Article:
Mangroves are a type of coastal or estuarine wetland, characterized by the presence of salt adapted trees and shrubs, that grows along the coast in tropical or subtropical latitudes throughout the world. Many mangrove forests can be recognized by their dense tangle of prop roots that make the trees appear to be standing on stilts above the water. These root systems often serve to both support the trees and, in some species, provide a means of getting air to the roots while they are submerged during higher tidal events.
While there are as many as 80 species of mangrove trees globally, only four species – red, black, white, and buttonwood mangroves – are found in the continental United States, mainly in southern Florida with some stretches throughout the Gulf Coast. One of the largest mangrove forests in the world is found on the southwest coast of Florida.
Mangroves provide an important habitat to a wide array of marine and terrestrial species. The quieter, more protected waters found among mangrove roots provide breeding, foraging, and spawning areas for commercially and recreationally important fisheries. Numerous bird species make their nests in the upper branches of mangrove trees and hunt and fish within the confines of the mangrove forest.
Mangroves are among the most effective natural forms of coastal protection found in the world. Their complex root systems and physical structure are able to absorb wave energy and reduce wave heights from storm surge. Studies suggest wave height can be reduced by 13 to 66 percent over a 100-meter-wide mangrove belt, while wave height can be reduced by 50 to 100 percent over a 500-meter-wide mangrove belt. The vegetation found in a mangrove also reduces wind speeds over the water surface, lessening the likelihood of waves increasing in height within mangrove areas. Wave height reduction within a mangrove forest depends on the width of the forest, mangrove tree morphology, water depth, topography, and wave height.
The same physical structure that reduces wave energy also serves to settle sediment out of the water column. The combination of lessened wave energy and increased sedimentation serves to reduce coastal erosion and, in some cases, can even allow mangroves to keep pace with sea level rise through accumulation of sediment and vertical growth over time, providing ongoing protection even as sea levels increase.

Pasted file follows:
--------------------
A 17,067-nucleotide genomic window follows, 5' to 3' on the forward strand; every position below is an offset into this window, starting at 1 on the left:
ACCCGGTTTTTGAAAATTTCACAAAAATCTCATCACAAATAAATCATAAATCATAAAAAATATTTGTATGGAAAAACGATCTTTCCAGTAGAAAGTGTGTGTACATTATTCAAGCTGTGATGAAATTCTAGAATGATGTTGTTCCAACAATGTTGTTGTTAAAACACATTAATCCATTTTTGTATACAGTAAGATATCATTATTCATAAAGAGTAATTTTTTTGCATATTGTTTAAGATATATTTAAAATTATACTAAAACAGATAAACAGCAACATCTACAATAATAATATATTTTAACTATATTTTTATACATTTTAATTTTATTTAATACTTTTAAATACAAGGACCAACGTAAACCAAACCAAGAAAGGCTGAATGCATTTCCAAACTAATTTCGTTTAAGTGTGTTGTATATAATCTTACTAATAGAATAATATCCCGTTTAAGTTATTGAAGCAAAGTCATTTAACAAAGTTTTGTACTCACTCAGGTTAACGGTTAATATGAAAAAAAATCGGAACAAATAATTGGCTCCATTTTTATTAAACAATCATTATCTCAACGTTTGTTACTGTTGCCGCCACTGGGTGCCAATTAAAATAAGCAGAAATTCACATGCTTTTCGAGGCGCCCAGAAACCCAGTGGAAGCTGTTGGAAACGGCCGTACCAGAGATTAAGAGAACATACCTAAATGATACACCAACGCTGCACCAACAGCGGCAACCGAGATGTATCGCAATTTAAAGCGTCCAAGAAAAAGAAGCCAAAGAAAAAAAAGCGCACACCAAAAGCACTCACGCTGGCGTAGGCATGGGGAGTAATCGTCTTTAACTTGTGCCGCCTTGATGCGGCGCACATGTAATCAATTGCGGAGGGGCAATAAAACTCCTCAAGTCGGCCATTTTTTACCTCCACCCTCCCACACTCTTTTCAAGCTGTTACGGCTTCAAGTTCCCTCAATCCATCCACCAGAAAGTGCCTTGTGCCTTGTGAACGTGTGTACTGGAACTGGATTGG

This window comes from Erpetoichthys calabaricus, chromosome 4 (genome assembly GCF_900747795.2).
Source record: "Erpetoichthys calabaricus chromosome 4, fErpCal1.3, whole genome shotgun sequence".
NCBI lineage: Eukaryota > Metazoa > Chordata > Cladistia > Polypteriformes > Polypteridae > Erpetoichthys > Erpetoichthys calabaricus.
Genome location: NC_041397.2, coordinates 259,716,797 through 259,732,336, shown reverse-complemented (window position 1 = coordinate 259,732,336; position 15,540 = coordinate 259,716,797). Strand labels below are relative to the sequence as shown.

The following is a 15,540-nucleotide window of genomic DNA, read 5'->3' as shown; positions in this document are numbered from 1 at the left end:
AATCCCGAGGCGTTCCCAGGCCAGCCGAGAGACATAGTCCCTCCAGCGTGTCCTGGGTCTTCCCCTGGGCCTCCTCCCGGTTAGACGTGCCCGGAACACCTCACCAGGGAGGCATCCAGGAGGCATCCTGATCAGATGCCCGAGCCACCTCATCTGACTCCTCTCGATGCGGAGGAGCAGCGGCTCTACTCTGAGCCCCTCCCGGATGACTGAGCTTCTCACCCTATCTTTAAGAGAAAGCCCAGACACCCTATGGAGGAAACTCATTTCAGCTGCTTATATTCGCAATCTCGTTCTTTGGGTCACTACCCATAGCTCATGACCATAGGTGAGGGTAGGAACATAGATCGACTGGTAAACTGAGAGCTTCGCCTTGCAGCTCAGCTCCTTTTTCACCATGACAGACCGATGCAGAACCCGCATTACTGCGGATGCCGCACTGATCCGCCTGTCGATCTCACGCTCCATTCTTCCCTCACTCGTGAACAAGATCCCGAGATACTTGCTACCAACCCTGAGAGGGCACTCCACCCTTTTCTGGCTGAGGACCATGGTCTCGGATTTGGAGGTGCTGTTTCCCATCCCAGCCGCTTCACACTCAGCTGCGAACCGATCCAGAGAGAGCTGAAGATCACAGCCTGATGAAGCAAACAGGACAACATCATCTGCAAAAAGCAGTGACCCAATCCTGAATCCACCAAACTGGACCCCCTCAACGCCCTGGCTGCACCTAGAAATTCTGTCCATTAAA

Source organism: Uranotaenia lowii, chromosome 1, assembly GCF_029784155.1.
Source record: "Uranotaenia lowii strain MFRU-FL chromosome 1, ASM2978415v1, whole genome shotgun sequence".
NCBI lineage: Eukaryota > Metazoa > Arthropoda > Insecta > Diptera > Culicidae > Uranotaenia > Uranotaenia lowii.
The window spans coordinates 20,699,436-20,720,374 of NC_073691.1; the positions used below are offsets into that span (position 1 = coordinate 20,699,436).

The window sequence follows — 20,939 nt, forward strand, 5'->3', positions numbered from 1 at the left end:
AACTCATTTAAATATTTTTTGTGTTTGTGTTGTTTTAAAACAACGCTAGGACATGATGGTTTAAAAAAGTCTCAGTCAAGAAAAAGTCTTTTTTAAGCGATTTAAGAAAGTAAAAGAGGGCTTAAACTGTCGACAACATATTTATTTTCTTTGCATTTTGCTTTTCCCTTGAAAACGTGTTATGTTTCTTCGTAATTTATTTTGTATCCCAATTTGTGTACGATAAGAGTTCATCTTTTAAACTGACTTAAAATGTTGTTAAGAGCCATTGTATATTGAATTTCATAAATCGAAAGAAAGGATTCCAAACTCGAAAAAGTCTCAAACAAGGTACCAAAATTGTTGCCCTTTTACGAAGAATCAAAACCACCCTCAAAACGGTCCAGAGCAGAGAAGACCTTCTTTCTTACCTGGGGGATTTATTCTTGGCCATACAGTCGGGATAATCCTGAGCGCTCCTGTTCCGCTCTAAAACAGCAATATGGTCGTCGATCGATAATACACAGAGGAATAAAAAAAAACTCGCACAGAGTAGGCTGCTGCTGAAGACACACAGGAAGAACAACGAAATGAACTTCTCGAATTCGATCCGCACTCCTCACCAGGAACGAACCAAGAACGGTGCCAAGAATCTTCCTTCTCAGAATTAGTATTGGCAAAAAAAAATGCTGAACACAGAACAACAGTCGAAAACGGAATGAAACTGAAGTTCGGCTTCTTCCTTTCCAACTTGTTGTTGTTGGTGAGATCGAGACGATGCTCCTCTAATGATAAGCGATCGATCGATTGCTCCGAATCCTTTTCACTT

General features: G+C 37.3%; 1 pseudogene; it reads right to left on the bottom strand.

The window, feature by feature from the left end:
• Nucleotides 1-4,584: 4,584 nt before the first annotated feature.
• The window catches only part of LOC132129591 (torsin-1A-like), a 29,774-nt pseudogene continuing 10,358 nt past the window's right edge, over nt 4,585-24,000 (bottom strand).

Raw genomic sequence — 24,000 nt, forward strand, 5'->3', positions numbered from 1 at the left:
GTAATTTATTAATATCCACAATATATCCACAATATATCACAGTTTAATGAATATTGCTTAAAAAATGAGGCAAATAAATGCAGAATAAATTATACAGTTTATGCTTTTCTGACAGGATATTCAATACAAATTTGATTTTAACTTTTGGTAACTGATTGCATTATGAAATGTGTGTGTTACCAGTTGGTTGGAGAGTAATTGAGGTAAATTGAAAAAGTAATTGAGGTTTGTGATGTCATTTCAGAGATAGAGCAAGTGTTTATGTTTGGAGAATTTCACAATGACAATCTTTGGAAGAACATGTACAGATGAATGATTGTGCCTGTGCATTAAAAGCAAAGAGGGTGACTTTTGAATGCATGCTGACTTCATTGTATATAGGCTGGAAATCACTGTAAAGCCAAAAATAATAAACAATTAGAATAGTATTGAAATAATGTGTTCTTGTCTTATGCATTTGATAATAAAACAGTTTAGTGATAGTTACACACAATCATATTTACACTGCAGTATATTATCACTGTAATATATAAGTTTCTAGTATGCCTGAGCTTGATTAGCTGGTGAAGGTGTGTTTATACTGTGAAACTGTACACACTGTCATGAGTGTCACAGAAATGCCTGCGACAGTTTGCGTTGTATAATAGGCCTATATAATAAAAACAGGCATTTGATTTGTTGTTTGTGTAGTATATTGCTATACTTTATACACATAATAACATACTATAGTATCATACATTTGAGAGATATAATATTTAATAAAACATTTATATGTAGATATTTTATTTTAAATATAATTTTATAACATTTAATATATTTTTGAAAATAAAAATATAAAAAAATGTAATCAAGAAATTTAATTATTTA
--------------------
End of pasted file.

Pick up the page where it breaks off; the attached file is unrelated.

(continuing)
Coastal development is the single greatest threat to mangroves in the United States. In addition to direct impacts to mangrove forests from urbanizing coastal areas, such as clearing and filling wetland areas, coastal development also brings with it change to the tidal cycle through human driven water management practices, such as mosquito ditching and dredging of coastal waterways. Alterations to the flow of freshwater into mangrove systems and to the tidal regime have resulted in increased salinity and impacts to the overall health of mangrove forests in the United States. The combination of these practices, as well as shoreline hardening practices and other coastal management efforts, have resulted in considerable losses of mangrove swamps.
Changes to the climate are also having significant impacts on mangroves. Increased sea levels have the potential to drown mangrove forests when there is not enough sediment available for mangroves to grow at the same pace vertically. Increased water temperatures are also having an impact on mangroves, actually resulting in the apparent beginnings of northward migration of mangrove species as warmer waters are creating new areas where mangroves may survive.
In addition to reducing the impacts of storm events and limiting erosion, mangroves offer a wide array of benefits. Mangroves provide habitat for an enormous number of fish and bird species, creating opportunities for recreational fishing and bird watching as well as other outdoor tourism activities such as kayaking and wildlife viewing. In Florida alone, the bone fish, tarpon and red snapper recreational fisheries – all mangrove reliant species – are estimated to produce as much as $1 billion in annual value.
Mangroves also play an important role in carbon sequestration and water purification. Mangroves are capable of effectively trapping carbon in their soils, creating opportunities for much longer term carbon storage than other habitats that store carbon solely in the form of biomass. Additionally, both through accumulation of sediment and the settling out of pollutants, mangroves can perform a vital role in improving coastal water quality, providing an important benefit not only to human communities but also to seagrasses and coral reefs that may be located just offshore of mangroves.
The University of Cambridge, the Nature Conservancy, and Wetlands International have published a guide for policy makers and coastal managers focused on the coastal protection benefits of mangroves. The guide contains information on how mangroves can help protect coastlines as well as what benefits they provide and how restoration and protection efforts can get underway.
The US Fish and Wildlife Service has extensive information on mangroves in the Southern Florida.
Mangrove information from the state of Louisiana.